Despite the apparent joys of the Christmas season, it can be a very depressing time of year. Many of us will feel out of touch not just with God but also with friends and family; maybe even estranged from them. It doesn’t have to be that way. Even though it is a time of penitence the season of Advent is also a time of hope. Advent marks the beginning of a new year for the Church, and it can also mark a new beginning for all of us. Interestingly, today’s gospel reading does not come from the beginning of St. Mark’s account but almost from the end. The Evangelist repeats the words of Jesus right before He enters upon His Passion.

Jesus is talking to his disciples. We must remember that since Holy Scripture is the inspired word of God, whenever Jesus talks to His disciples, he is talking to each one of us. He tells them,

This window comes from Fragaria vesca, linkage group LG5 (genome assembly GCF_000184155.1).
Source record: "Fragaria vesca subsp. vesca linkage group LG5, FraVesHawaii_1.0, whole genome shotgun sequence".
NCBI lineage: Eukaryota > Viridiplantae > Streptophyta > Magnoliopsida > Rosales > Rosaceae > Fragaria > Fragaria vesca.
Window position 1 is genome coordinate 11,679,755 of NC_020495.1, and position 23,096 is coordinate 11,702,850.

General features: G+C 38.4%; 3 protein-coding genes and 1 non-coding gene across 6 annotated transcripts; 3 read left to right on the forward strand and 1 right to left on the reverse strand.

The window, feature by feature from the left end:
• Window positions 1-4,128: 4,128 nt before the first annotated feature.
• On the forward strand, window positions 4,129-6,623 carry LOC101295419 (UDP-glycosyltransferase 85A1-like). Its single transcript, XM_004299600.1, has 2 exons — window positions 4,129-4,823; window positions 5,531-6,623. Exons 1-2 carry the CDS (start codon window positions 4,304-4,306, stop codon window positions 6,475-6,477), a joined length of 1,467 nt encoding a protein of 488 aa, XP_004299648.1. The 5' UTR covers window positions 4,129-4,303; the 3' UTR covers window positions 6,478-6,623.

Be watchful! Be alert!
            You do not know when the time will come.

What is He talking about? The next verse gives the clue. When He refers to the man who goes away, He is talking about Himself right before His death. We are the servants whom He places in charge, each with our own work to do. He is telling us to act as if everyday will be our last and not waste the time we have left.

Advent has always been regarded as a season of preparation. Why is it that we prepare for everything in life but often fail to prepare for the most important thing in life? What football team would go into the weekend's big game without practicing all week? What will they practice? Why, the very same formations and plays that they expect to use when they are put to the test. During the week they will also be in the weight room preparing their bodies for the blows to come. On game day they will put on their protective gear or armor. Only a fool would go into such combat improperly equipped.

In business it's much the same thing. Salesmen practice their presentations before facing their customers. They learn how to anticipate and overcome every objection. In politics look how even the presidential candidates go through rigorous prepping and role-play before debating their opponents.